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Atoh1 is repurposed from neuronal to hair cell determinant by Gfi1 acting as a coactivator without redistributing Atoh1’s genomic binding sites

By Aida Costa, Lynn M. Powell, Abdenour Soufi, S Lowell, Andrew Paul Jarman

Posted 12 Sep 2019
bioRxiv DOI: 10.1101/767574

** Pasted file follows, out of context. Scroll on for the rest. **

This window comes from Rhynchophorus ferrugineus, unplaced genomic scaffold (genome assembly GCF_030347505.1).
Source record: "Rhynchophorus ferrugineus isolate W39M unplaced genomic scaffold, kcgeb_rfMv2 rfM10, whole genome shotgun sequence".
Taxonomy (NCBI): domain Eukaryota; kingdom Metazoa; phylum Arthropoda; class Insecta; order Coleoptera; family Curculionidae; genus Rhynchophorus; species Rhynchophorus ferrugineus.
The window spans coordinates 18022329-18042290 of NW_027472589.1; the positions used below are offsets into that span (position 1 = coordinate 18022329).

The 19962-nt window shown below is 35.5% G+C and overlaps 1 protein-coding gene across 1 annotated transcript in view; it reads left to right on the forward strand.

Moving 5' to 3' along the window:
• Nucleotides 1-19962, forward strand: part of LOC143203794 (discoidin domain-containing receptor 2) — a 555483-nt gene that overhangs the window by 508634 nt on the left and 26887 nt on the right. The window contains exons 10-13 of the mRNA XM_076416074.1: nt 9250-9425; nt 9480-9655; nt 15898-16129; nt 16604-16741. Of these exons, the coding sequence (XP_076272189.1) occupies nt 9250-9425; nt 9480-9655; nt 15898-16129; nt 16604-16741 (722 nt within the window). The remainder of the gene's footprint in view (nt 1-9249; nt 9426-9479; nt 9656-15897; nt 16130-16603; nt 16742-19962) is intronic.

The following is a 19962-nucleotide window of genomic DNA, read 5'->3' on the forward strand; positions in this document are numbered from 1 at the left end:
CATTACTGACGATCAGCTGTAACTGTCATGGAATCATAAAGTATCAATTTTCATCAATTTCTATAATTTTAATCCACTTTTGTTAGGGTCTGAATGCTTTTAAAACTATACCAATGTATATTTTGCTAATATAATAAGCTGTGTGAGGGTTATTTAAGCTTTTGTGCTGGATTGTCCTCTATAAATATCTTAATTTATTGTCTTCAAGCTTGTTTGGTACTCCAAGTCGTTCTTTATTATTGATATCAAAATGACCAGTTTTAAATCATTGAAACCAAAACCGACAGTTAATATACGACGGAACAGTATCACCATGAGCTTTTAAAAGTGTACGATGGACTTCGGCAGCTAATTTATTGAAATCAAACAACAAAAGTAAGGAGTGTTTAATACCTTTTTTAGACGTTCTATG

Although the lineage-determining ability of transcription factors is often modulated according to cellular context, the mechanisms by which such switching occurs are not well known. Using a transcriptional programming model, we found that Atoh1 is repurposed from a neuronal to an inner ear hair cell (HC) determinant by the combined activities of Gfi1 and Pou4f3. In this process, Atoh1 maintains its regulation of neuronal genes but gains ability to regulate HC genes. Pou4f3 enables Atoh1 access to genomic locations controlling the expression of sensory (including HC) genes, but Atoh1+Pou4f3 are not sufficient for HC differentiation. Gfi1 is key to the Atoh1-induced lineage switch, but surprisingly does not alter Atoh1’s binding profile. Gfi1 acts in two divergent ways. It represses the induction by Atoh1 of genes that antagonise HC differentiation, a function in keeping with its well-known repressor role in haematopoiesis. Remarkably, we find that Gfi1 also acts as a co-activator: it binds directly to Atoh1 at existing target genes to enhance its activity. These findings highlight the diversity of mechanisms by which one TF can redirect the activity of another to enable combinatorial control of cell identity.

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